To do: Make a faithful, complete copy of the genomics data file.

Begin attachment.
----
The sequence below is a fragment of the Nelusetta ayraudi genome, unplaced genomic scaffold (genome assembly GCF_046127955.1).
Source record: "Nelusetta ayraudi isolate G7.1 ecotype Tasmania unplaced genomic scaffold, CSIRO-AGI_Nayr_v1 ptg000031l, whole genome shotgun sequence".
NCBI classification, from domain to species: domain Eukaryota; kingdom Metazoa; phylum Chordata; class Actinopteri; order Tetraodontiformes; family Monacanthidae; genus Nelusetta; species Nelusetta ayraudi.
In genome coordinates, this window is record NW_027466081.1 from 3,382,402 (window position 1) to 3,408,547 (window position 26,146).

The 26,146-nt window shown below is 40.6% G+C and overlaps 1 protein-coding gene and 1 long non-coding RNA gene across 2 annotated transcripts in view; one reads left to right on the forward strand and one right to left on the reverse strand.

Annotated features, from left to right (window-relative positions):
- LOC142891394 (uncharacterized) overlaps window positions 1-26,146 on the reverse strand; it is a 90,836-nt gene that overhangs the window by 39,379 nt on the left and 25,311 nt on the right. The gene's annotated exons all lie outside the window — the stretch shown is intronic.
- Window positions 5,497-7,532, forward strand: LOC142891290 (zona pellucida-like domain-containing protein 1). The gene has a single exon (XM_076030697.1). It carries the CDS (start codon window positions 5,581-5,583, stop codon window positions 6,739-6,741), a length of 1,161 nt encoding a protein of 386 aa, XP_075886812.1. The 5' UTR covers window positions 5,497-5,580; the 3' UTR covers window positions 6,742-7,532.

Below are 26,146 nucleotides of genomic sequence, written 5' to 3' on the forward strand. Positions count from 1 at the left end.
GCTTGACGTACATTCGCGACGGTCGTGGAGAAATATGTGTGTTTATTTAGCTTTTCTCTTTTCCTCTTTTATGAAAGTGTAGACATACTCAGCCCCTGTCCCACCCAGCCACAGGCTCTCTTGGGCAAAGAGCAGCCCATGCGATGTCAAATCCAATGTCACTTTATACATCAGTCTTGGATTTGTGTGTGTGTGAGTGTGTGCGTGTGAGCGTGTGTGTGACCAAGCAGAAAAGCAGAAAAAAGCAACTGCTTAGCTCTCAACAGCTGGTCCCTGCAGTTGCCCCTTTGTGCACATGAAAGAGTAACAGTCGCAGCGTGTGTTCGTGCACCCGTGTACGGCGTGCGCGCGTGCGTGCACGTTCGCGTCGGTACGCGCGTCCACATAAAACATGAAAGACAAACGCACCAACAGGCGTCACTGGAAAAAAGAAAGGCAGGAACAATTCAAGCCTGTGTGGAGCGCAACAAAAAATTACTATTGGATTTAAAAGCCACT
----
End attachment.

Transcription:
The sequence below is a fragment of the Nelusetta ayraudi genome, unplaced genomic scaffold (genome assembly GCF_046127955.1).
Source record: "Nelusetta ayraudi isolate G7.1 ecotype Tasmania unplaced genomic scaffold, CSIRO-AGI_Nayr_v1 ptg000031l, whole genome shotgun sequence".
NCBI classification, from domain to species: domain Eukaryota; kingdom Metazoa; phylum Chordata; class Actinopteri; order Tetraodontiformes; family Monacanthidae; genus Nelusetta; species Nelusetta ayraudi.
In genome coordinates, this window is record NW_027466081.1 from 3,382,402 (window position 1) to 3,408,547 (window position 26,146).

The 26,146-nt window shown below is 40.6% G+C and overlaps 1 protein-coding gene and 1 long non-coding RNA gene across 2 annotated transcripts in view; one reads left to right on the forward strand and one right to left on the reverse strand.

Annotated features, from left to right (window-relative positions):
- LOC142891394 (uncharacterized) overlaps window positions 1-26,146 on the reverse strand; it is a 90,836-nt gene that overhangs the window by 39,379 nt on the left and 25,311 nt on the right. The gene's annotated exons all lie outside the window — the stretch shown is intronic.
- Window positions 5,497-7,532, forward strand: LOC142891290 (zona pellucida-like domain-containing protein 1). The gene has a single exon (XM_076030697.1). It carries the CDS (start codon window positions 5,581-5,583, stop codon window positions 6,739-6,741), a length of 1,161 nt encoding a protein of 386 aa, XP_075886812.1. The 5' UTR covers window positions 5,497-5,580; the 3' UTR covers window positions 6,742-7,532.

Below are 26,146 nucleotides of genomic sequence, written 5' to 3' on the forward strand. Positions count from 1 at the left end.
GCTTGACGTACATTCGCGACGGTCGTGGAGAAATATGTGTGTTTATTTAGCTTTTCTCTTTTCCTCTTTTATGAAAGTGTAGACATACTCAGCCCCTGTCCCACCCAGCCACAGGCTCTCTTGGGCAAAGAGCAGCCCATGCGATGTCAAATCCAATGTCACTTTATACATCAGTCTTGGATTTGTGTGTGTGTGAGTGTGTGCGTGTGAGCGTGTGTGTGACCAAGCAGAAAAGCAGAAAAAAGCAACTGCTTAGCTCTCAACAGCTGGTCCCTGCAGTTGCCCCTTTGTGCACATGAAAGAGTAACAGTCGCAGCGTGTGTTCGTGCACCCGTGTACGGCGTGCGCGCGTGCGTGCACGTTCGCGTCGGTACGCGCGTCCACATAAAACATGAAAGACAAACGCACCAACAGGCGTCACTGGAAAAAAGAAAGGCAGGAACAATTCAAGCCTGTGTGGAGCGCAACAAAAAATTACTATTGGATTTAAAAGCCACT